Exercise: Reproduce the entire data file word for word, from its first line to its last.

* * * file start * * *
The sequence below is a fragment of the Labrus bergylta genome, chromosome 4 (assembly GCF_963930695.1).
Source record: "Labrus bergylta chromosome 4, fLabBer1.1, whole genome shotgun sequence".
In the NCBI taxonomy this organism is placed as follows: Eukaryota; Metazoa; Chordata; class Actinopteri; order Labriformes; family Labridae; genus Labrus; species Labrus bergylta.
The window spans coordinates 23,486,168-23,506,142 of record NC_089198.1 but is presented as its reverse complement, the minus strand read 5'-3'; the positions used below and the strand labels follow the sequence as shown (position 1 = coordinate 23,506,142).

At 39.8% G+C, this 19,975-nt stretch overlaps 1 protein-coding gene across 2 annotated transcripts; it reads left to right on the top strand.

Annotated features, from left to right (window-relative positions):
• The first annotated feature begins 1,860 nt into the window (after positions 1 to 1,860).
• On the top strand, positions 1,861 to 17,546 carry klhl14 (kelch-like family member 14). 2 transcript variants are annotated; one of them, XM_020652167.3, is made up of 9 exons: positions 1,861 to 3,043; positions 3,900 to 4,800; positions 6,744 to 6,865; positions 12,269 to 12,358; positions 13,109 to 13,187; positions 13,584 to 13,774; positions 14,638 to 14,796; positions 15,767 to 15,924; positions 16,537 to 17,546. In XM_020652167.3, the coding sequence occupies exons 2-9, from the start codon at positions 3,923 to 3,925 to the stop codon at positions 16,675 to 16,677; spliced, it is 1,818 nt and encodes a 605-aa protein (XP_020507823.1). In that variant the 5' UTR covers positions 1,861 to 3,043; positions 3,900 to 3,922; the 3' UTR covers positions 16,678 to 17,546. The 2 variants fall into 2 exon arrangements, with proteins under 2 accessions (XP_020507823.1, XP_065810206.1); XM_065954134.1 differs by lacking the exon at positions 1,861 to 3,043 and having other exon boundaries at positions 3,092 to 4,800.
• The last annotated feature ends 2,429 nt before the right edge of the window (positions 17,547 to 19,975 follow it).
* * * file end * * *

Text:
The sequence below is a fragment of the Labrus bergylta genome, chromosome 4 (assembly GCF_963930695.1).
Source record: "Labrus bergylta chromosome 4, fLabBer1.1, whole genome shotgun sequence".
In the NCBI taxonomy this organism is placed as follows: Eukaryota; Metazoa; Chordata; class Actinopteri; order Labriformes; family Labridae; genus Labrus; species Labrus bergylta.
The window spans coordinates 23,486,168-23,506,142 of record NC_089198.1 but is presented as its reverse complement, the minus strand read 5'-3'; the positions used below and the strand labels follow the sequence as shown (position 1 = coordinate 23,506,142).

At 39.8% G+C, this 19,975-nt stretch overlaps 1 protein-coding gene across 2 annotated transcripts; it reads left to right on the top strand.

Annotated features, from left to right (window-relative positions):
• The first annotated feature begins 1,860 nt into the window (after positions 1 to 1,860).
• On the top strand, positions 1,861 to 17,546 carry klhl14 (kelch-like family member 14). 2 transcript variants are annotated; one of them, XM_020652167.3, is made up of 9 exons: positions 1,861 to 3,043; positions 3,900 to 4,800; positions 6,744 to 6,865; positions 12,269 to 12,358; positions 13,109 to 13,187; positions 13,584 to 13,774; positions 14,638 to 14,796; positions 15,767 to 15,924; positions 16,537 to 17,546. In XM_020652167.3, the coding sequence occupies exons 2-9, from the start codon at positions 3,923 to 3,925 to the stop codon at positions 16,675 to 16,677; spliced, it is 1,818 nt and encodes a 605-aa protein (XP_020507823.1). In that variant the 5' UTR covers positions 1,861 to 3,043; positions 3,900 to 3,922; the 3' UTR covers positions 16,678 to 17,546. The 2 variants fall into 2 exon arrangements, with proteins under 2 accessions (XP_020507823.1, XP_065810206.1); XM_065954134.1 differs by lacking the exon at positions 1,861 to 3,043 and having other exon boundaries at positions 3,092 to 4,800.
• The last annotated feature ends 2,429 nt before the right edge of the window (positions 17,547 to 19,975 follow it).